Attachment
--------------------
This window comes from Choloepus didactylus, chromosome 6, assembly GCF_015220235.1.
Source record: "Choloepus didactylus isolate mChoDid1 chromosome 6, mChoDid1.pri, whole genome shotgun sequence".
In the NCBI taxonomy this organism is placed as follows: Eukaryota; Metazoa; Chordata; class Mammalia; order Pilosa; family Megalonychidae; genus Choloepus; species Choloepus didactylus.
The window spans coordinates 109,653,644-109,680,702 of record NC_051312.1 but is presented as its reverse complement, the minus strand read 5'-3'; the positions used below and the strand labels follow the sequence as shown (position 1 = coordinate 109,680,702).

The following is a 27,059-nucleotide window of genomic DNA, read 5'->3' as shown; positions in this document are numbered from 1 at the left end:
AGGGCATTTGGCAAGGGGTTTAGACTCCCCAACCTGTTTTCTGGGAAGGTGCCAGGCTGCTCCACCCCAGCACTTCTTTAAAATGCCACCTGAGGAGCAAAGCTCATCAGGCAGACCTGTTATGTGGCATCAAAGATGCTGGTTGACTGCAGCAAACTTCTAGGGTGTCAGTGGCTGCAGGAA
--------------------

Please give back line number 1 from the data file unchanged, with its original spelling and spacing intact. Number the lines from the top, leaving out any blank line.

This window comes from Choloepus didactylus, chromosome 6, assembly GCF_015220235.1.